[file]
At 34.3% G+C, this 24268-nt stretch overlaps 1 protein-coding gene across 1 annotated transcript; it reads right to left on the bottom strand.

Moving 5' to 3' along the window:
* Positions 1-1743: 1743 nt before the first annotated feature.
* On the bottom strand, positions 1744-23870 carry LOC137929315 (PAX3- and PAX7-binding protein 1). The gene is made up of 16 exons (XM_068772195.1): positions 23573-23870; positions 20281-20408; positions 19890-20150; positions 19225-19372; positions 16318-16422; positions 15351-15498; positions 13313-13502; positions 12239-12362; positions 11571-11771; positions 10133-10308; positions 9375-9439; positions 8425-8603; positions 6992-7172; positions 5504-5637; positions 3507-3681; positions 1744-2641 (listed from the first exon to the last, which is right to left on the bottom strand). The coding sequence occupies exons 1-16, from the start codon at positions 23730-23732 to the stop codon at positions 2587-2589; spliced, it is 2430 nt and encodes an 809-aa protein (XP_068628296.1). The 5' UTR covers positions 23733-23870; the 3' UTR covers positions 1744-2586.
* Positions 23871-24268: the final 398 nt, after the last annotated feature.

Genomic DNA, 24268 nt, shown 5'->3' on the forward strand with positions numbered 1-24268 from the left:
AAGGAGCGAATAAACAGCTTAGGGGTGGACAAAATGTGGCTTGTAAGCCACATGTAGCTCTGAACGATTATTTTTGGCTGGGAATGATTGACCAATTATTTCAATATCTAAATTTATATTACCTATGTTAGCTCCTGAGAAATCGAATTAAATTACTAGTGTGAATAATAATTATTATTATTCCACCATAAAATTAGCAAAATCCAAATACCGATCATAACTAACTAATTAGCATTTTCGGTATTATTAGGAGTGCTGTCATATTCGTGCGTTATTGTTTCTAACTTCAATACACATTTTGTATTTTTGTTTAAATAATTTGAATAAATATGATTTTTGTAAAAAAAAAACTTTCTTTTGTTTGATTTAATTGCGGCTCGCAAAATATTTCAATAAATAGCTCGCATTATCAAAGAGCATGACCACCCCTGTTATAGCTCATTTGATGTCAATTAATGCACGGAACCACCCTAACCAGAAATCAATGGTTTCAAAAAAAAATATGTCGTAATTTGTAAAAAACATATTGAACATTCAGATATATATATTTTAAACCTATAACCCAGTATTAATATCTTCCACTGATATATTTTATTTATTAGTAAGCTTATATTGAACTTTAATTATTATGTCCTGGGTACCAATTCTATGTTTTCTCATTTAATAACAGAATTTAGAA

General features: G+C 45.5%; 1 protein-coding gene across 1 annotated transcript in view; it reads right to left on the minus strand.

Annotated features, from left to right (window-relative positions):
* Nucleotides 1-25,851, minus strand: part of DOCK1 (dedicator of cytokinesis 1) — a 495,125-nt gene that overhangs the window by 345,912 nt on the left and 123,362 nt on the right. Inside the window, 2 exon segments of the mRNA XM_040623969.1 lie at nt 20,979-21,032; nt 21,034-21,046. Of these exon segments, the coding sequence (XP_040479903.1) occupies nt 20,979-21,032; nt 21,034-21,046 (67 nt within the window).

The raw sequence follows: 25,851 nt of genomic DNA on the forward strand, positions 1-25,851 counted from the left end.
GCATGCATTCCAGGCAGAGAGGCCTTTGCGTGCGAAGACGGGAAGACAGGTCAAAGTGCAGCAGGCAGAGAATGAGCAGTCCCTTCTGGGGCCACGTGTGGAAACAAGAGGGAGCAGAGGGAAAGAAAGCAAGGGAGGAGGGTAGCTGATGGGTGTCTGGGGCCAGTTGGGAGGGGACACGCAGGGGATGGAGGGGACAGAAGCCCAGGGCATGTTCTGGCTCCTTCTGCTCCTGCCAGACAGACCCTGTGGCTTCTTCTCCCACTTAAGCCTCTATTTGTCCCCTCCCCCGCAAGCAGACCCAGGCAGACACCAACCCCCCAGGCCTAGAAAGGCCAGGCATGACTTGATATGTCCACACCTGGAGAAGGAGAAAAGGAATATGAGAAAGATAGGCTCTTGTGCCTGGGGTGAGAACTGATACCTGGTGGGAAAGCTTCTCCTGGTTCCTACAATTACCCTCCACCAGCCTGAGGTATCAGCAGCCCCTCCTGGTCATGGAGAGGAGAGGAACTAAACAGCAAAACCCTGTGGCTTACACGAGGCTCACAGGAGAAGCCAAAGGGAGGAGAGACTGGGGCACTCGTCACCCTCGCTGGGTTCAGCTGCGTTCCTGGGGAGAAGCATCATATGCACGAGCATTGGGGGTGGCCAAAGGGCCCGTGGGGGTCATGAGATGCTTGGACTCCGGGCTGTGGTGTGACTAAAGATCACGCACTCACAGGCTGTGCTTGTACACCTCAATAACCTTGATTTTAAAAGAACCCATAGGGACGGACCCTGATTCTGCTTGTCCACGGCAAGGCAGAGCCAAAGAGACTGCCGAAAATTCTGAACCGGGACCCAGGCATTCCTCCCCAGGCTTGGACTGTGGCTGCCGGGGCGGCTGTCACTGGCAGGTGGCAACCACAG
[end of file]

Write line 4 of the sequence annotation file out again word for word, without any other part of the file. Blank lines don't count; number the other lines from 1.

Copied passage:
* On the bottom strand, positions 1744-23870 carry LOC137929315 (PAX3- and PAX7-binding protein 1). The gene is made up of 16 exons (XM_068772195.1): positions 23573-23870; positions 20281-20408; positions 19890-20150; positions 19225-19372; positions 16318-16422; positions 15351-15498; positions 13313-13502; positions 12239-12362; positions 11571-11771; positions 10133-10308; positions 9375-9439; positions 8425-8603; positions 6992-7172; positions 5504-5637; positions 3507-3681; positions 1744-2641 (listed from the first exon to the last, which is right to left on the bottom strand). The coding sequence occupies exons 1-16, from the start codon at positions 23730-23732 to the stop codon at positions 2587-2589; spliced, it is 2430 nt and encodes an 809-aa protein (XP_068628296.1). The 5' UTR covers positions 23733-23870; the 3' UTR covers positions 1744-2586.